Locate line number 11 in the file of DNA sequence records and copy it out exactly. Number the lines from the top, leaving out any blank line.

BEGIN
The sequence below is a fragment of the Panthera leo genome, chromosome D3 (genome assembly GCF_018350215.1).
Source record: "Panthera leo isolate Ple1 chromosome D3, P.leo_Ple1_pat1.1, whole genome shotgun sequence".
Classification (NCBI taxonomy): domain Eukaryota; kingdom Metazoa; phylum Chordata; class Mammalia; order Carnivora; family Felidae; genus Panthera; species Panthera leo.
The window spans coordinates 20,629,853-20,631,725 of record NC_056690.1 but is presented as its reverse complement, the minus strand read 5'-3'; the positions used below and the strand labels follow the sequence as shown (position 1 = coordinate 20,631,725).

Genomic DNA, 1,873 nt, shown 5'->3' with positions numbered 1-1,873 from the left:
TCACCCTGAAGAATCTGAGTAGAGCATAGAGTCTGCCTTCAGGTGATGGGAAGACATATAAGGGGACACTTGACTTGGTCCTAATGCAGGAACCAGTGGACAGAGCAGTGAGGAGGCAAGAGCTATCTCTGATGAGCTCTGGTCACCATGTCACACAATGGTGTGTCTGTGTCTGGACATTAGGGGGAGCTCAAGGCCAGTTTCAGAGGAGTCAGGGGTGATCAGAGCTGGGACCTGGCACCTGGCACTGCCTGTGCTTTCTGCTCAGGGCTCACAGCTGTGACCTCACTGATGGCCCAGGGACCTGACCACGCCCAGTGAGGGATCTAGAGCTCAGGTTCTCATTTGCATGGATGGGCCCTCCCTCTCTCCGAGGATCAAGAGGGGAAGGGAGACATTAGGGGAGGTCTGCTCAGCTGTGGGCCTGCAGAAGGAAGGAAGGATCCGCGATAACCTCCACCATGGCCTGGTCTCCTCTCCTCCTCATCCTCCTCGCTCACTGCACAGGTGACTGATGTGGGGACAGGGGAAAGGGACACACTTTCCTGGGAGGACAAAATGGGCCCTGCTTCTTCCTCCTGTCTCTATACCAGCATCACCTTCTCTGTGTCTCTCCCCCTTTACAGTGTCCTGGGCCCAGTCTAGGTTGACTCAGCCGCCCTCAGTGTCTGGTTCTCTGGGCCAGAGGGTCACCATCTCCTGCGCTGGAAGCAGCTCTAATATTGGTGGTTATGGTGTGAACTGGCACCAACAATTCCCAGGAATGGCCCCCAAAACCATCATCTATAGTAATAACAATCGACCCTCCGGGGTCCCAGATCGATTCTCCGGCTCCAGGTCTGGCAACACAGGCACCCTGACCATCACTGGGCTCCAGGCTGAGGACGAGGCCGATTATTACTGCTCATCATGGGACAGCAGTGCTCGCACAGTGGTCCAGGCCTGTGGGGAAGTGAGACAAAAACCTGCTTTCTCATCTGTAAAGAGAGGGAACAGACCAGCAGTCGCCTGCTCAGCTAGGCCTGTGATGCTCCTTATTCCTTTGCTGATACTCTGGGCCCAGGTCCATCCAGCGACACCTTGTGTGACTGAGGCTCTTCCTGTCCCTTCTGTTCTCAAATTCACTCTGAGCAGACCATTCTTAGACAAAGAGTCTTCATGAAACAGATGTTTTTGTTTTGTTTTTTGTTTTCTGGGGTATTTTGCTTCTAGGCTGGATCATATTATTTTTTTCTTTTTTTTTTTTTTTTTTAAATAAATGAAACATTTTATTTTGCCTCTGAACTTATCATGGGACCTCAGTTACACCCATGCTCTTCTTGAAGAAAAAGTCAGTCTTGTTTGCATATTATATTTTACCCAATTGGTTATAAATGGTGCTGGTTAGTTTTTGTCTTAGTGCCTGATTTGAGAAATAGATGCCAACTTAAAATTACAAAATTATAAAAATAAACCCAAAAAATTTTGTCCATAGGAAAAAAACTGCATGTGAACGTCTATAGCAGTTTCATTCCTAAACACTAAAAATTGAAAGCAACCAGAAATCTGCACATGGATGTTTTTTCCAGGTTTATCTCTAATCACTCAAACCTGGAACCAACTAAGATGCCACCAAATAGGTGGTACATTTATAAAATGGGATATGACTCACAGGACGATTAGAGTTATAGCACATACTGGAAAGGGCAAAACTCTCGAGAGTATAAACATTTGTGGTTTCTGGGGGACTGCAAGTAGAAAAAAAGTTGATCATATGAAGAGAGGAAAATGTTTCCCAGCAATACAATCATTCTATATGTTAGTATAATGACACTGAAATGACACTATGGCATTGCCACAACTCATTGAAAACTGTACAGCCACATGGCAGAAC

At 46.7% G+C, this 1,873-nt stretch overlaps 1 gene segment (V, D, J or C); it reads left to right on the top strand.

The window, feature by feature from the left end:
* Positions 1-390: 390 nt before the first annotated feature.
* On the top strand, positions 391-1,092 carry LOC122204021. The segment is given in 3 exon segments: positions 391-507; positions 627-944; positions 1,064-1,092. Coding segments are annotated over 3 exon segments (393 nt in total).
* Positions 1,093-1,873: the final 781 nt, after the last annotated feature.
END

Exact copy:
* Positions 1,093-1,873: the final 781 nt, after the last annotated feature.